Caring too much (or not enough)? The virtue and vices of caring

I am trying to shift my attention away from care ethics for now. No, really, I am. I can’t help it that articles about care ethics just seem to find me. Like this one: “What feminists get wrong about family, work and equality,” which is part of a special issue, entitled Mothers who care too much, for the July/August 2010 issue of the Boston Review.  I found a link to it on twitter and I couldn’t resist reading (and now writing about) it. In this article, Nancy J. Hirschman reflects on how caring and an ethics of care are being used uncritically to justify irresponsible and uncaring actions by full-time mothers. She writes:

Significant trends within feminism, grouped under the label of care feminism, have long emphasized the socially important work that women do rearing children. I have pursued such arguments in my own work but lately I have grown worried that feminists such as me have exaggerated the importance of care, ignored the inadequate ways in which it is often performed. We have failed to acknowledge that the louder we applaud it, the more we enable its perversion.

In the article, Hirschman focuses on stay-at-home moms and how their care work has been overvalued (or at least too uncritically valued). She argues that not enough critical attention is given to how and when that care work is not performed responsibly–like when a mother, while claiming that she cares for her college-aged student, lies for that student so that they can get an extension on their take home exam or so they can plagiarize a big chunk of their paper (these are examples she gives at the beginning of the essay). We spend a lot of time vilifying rich women who exploit their nannies or working mothers who selfishly prioritize their jobs over their children, but we can’t seem to expand our critique to include women who are full time mothers:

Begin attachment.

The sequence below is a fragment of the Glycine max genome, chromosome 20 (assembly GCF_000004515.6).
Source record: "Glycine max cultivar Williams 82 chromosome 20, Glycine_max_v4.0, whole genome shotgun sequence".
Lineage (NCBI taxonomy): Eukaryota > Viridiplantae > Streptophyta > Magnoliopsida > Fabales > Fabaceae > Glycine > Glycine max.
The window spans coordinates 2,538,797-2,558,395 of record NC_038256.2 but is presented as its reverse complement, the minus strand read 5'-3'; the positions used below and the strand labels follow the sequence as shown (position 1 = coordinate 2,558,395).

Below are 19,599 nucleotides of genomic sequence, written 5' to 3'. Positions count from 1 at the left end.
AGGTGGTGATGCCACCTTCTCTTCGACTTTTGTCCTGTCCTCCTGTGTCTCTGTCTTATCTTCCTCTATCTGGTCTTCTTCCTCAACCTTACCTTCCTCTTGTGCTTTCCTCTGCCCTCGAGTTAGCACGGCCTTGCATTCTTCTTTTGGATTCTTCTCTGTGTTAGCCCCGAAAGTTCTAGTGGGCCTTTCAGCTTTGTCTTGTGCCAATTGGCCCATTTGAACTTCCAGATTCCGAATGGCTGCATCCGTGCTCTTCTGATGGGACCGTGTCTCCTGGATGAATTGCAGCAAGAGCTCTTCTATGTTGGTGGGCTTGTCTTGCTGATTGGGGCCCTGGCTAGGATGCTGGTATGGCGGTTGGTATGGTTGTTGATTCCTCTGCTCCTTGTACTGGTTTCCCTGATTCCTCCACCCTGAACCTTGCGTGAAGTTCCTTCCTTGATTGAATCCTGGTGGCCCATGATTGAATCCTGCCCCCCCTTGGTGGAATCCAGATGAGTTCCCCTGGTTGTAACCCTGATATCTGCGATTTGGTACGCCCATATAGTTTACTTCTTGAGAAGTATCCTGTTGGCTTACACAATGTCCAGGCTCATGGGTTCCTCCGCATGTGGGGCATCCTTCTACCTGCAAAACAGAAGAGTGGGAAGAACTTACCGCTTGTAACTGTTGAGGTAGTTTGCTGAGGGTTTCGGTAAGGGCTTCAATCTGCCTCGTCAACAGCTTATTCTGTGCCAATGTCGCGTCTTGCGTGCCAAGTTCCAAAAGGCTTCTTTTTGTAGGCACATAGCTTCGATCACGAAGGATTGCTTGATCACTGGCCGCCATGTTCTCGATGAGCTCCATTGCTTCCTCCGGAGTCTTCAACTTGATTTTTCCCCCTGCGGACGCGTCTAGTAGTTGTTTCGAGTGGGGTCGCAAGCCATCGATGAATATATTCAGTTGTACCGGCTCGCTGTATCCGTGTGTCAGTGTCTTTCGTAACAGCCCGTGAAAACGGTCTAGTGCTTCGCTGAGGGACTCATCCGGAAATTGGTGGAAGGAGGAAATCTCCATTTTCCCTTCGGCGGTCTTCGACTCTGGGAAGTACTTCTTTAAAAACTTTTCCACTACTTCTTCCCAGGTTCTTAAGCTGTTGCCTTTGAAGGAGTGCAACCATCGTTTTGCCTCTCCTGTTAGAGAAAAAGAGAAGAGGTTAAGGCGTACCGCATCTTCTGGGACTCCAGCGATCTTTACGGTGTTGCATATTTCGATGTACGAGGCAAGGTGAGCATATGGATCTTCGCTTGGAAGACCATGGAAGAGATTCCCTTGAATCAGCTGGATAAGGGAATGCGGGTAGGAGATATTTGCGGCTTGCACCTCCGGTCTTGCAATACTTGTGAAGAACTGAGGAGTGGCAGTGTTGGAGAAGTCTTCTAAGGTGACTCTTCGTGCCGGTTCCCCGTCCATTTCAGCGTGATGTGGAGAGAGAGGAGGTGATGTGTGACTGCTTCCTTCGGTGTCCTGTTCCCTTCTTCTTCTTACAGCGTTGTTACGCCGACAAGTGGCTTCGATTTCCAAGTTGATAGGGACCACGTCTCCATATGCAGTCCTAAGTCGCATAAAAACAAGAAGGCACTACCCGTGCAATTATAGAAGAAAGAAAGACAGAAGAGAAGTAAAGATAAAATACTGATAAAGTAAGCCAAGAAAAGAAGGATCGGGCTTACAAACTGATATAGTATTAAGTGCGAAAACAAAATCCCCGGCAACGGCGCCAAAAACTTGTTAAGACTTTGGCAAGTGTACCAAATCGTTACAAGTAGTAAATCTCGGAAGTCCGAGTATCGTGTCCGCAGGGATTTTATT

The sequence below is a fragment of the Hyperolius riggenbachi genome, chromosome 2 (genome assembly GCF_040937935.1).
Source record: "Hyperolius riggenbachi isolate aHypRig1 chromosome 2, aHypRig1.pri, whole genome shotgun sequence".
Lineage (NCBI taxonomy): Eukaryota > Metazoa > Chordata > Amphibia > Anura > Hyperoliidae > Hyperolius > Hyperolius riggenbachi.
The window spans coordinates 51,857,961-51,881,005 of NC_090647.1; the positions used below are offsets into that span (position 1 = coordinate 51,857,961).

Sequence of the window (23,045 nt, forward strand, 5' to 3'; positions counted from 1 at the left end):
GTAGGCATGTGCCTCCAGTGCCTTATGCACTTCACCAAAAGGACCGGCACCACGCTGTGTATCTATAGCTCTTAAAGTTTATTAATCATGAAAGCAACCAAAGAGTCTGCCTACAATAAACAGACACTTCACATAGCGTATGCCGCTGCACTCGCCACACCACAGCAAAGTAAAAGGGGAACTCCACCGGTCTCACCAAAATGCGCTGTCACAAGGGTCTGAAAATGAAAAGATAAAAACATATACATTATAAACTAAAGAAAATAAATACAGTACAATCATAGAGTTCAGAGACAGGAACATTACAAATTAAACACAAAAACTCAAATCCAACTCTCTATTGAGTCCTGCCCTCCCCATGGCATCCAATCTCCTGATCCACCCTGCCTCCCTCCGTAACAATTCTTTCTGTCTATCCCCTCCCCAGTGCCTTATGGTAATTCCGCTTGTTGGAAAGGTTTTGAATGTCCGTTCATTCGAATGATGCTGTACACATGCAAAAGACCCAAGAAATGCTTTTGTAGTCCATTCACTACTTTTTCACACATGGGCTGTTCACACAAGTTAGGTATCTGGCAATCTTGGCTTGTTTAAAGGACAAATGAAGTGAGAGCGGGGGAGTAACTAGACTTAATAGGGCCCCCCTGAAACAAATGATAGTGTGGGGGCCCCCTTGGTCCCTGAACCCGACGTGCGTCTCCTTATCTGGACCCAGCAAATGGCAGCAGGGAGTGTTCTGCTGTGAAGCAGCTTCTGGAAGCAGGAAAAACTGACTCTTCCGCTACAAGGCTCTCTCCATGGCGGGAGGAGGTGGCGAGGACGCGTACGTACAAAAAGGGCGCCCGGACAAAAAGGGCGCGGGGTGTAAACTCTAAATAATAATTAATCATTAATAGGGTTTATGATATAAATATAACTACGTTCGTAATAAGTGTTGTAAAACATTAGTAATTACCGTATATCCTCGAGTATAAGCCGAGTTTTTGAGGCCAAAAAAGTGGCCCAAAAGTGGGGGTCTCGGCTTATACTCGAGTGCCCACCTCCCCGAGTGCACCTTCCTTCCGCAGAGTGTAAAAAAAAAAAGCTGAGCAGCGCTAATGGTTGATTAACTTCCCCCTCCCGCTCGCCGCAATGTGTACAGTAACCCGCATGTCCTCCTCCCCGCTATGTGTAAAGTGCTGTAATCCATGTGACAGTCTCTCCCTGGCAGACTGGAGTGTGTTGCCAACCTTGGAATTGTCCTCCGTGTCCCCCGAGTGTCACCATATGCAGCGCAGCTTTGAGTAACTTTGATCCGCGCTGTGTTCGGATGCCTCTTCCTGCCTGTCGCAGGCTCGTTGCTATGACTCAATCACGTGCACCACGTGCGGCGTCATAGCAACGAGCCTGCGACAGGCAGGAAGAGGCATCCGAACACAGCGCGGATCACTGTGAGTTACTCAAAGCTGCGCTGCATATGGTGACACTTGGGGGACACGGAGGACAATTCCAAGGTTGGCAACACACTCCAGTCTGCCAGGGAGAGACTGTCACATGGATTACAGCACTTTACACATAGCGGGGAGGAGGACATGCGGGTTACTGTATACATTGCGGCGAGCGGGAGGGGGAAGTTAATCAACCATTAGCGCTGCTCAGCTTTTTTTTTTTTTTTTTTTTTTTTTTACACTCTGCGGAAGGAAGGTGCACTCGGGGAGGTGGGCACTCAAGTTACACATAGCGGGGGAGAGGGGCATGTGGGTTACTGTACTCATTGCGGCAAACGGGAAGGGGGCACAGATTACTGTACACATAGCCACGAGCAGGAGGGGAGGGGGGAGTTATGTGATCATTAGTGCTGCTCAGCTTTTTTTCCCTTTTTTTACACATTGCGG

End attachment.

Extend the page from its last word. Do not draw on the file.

We hear a lot about the evils of working mothers, how they are too busy or selfish to pay attention to their children. And everyone loves to pile on rich men’s wives who are obsessed with getting their children into the right preschool yet consign them to the care of nannies. But we don’t often talk—either within the academy or outside of it—about the comparable failings of full-time mothering, about the women..who devote their lives to caring for their families, while producing outcomes that arguably undermine such basic political values as freedom, equality, and engaged citizenship.

Is it just me or does her mention of “piling on rich men’s wives” seem a little too flippant? Hirschman’s response to this problem is to suggest that a feminist ethics of care might be a big part of the problem:

If the work of care feminists can be put to use for ends opposed to those for which it was intended, maybe something is wrong with the theory itself.

She wants us to examine the unexpected consequences of a promotion of care as a valued, public good (which is a move that many feminists, including her, have supported): 1. When we value care as a public good, we subject care work (in its many forms) to public scrutiny/regulation/judgment. This scrutiny has led to an increased hostility to welfare and those caregivers (i.e. poor mothers) who were unjustly and erroneously depicted as bad mothers. 2. Valuing care by providing caregivers with adequate resources and sufficient support does not guarantee that the products of care (children) will be responsible and good citizens. Hirschman writes:

…many parents with more-than-adequate resources do an atrocious job teaching their children the sense of social responsibility and community that care feminists see as the natural outcome of caring work.

Question: Do all care feminists argue that the natural outcome of caring work is that it produces good citizens and that all caregivers just know how to engage in proper and effective care-giving work? I am bothered by the use of natural here and its concealing of the difficult labor that goes into determining how/when care is effective. This might be a place to read care and care work through virtue ethics. Care as a virtue would require that we think about how to distinguish effective/responsible care (virtue) from caring too much (vice of excess) or too little (vice of deficiency).